4. Thanks for the comment on my blog, Alessandra!

    Well, how do the berries taste like? sour or sweet? I've never seen them before!

  5. Your blog is really interesting!!! Good luck for your cookbook!

  6. ciao, stai dall'altra parte del mondo, è fantastico!!!!
    ti seguo anch'io ;)

  7. The berries look great, I don't think we have anything similar in the UK, will look forward to checking out your new book once it's published!

  8. Great advice as usual and the cupcakes look amazing!

  9. I am so looking forward to seeing your book. The cupcakes look lovely and I'm sure they are delicious. Re: pea soup. Not to worry, the lemon juice will not cause it to curdle. Have a great day. Blessings...Mary

  10. Ma che buoni devono essere questi cupcakes...io li adoro! Ogni volta mi diverto a crearne di nuovi! Di recente ho fatto i cheesecake-cupcakes! Ma stai scrivendo un libro!?WOW! Uscirà anke in italia vero? ;-) Baci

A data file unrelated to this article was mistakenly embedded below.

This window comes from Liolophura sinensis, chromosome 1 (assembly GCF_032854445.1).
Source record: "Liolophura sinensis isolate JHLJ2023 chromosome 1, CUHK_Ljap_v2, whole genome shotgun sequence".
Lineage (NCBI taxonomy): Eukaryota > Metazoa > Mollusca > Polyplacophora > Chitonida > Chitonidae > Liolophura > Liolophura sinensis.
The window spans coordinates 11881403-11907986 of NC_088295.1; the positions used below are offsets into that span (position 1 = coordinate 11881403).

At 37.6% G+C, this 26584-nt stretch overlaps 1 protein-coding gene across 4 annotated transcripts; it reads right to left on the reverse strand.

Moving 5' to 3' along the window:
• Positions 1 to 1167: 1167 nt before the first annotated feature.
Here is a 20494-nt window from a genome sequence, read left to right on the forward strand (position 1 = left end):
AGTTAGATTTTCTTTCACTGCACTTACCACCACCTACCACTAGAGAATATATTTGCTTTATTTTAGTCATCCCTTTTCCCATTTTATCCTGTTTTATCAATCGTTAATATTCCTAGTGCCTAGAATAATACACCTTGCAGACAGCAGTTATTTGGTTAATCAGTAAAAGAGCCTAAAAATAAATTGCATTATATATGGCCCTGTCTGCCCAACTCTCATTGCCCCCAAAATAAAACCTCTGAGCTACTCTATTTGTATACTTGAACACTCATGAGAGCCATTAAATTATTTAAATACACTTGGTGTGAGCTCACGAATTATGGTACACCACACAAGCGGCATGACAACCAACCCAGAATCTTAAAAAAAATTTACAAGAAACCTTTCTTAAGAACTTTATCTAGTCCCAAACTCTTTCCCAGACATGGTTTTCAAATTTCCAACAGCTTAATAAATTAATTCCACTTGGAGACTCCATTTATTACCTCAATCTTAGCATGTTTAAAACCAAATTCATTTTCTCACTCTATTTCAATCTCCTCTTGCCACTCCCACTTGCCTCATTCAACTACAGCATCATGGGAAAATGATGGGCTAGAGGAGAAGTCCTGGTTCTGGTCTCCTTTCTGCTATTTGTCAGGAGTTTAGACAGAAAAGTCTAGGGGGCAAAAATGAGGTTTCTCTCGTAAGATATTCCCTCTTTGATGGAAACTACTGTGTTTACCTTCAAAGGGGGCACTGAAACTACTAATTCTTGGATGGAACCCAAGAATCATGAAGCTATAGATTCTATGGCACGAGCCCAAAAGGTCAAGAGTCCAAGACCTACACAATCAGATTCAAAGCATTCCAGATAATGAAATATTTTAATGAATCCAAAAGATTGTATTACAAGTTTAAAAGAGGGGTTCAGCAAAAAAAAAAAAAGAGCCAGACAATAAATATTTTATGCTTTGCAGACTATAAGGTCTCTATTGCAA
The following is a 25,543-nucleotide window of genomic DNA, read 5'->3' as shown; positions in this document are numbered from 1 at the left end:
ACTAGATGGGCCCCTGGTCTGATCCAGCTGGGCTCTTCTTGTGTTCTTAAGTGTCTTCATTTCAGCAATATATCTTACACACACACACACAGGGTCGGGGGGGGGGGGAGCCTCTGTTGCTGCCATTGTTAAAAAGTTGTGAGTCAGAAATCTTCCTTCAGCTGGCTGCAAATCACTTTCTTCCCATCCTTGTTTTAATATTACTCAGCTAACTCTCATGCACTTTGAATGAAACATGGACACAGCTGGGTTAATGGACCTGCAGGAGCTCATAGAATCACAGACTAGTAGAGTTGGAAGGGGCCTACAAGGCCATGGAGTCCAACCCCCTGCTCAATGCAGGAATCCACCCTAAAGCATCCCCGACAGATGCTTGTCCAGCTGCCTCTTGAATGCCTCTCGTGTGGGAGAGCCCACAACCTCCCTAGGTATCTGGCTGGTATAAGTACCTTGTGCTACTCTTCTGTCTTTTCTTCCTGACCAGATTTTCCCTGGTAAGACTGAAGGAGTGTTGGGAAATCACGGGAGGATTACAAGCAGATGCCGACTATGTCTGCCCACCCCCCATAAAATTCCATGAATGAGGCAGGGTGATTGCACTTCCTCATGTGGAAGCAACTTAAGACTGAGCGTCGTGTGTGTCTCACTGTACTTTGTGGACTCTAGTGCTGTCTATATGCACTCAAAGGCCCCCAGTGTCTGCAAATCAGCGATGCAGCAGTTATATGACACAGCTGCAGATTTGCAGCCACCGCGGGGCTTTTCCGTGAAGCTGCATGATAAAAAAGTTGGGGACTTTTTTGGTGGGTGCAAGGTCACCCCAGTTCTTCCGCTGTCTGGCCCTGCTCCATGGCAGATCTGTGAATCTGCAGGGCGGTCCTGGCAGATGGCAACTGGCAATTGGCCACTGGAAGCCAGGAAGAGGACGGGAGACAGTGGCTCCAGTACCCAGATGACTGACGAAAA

11. Cupcakes looks super delicious.I am hearing about these berries for the first time.Good luck with your cook book!

  12. The Kahikatea is a New Zealand native tree so these berries are only found here, in the forest. They don't have a strong flavour, more sour than sweet I would say.

    @ Claudia, il libro e' in inglese, ne ho avuti altri che in Italia hanno venduto solo in certe librerie dove vendono anche libri in inglese, ma per poco tempo. Praticamente ordinano qualche copia e quando sono finite non le riordinano piu' (a meno che non siano librerie virtuali come Amazon).

    Bisognerebbe tradurlo in italiano, ma e' l'editore qui che deve vedere quale paese e' interessato a comprarlo, gli altri due miei libri sono stati tradotti in polacco, per esempio (e ne sono rimasta sorpresa!)

  13. The berries looks awesome. looking forward to your cook book.

  14. Kahikatea can grow huge! Cupcakes look great and you keep using the Camera+, good on you! Easy, isn't it? tap tap tap. Happy writing!

  15. wow che avventura e che impegno scrivere un libro...sono proprio ammirata! Così come da questi cupcakes deliziosi e raffinati...
    un abbraccio

  16. Mi fanno davvero gola questi cupcakes...peccato la dieta!!Smack!!